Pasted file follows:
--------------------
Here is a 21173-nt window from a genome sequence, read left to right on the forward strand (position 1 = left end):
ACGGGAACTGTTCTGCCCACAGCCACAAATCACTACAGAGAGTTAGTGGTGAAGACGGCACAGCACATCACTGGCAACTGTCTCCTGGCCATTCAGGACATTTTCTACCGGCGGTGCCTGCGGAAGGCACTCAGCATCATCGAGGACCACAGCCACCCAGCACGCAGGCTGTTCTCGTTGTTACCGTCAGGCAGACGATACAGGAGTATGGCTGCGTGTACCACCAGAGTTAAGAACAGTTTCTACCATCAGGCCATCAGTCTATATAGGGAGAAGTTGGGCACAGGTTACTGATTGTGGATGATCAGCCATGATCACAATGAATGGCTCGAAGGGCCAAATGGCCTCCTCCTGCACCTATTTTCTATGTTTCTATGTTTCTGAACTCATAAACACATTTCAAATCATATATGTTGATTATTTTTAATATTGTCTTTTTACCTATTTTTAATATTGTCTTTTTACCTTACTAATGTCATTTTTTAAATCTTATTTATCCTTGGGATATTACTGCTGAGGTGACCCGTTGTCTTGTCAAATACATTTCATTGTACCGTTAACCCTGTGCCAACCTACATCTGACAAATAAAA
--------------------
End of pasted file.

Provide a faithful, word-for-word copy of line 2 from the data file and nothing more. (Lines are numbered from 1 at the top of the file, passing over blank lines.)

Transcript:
ACGGGAACTGTTCTGCCCACAGCCACAAATCACTACAGAGAGTTAGTGGTGAAGACGGCACAGCACATCACTGGCAACTGTCTCCTGGCCATTCAGGACATTTTCTACCGGCGGTGCCTGCGGAAGGCACTCAGCATCATCGAGGACCACAGCCACCCAGCACGCAGGCTGTTCTCGTTGTTACCGTCAGGCAGACGATACAGGAGTATGGCTGCGTGTACCACCAGAGTTAAGAACAGTTTCTACCATCAGGCCATCAGTCTATATAGGGAGAAGTTGGGCACAGGTTACTGATTGTGGATGATCAGCCATGATCACAATGAATGGCTCGAAGGGCCAAATGGCCTCCTCCTGCACCTATTTTCTATGTTTCTATGTTTCTGAACTCATAAACACATTTCAAATCATATATGTTGATTATTTTTAATATTGTCTTTTTACCTATTTTTAATATTGTCTTTTTACCTTACTAATGTCATTTTTTAAATCTTATTTATCCTTGGGATATTACTGCTGAGGTGACCCGTTGTCTTGTCAAATACATTTCATTGTACCGTTAACCCTGTGCCAACCTACATCTGACAAATAAAA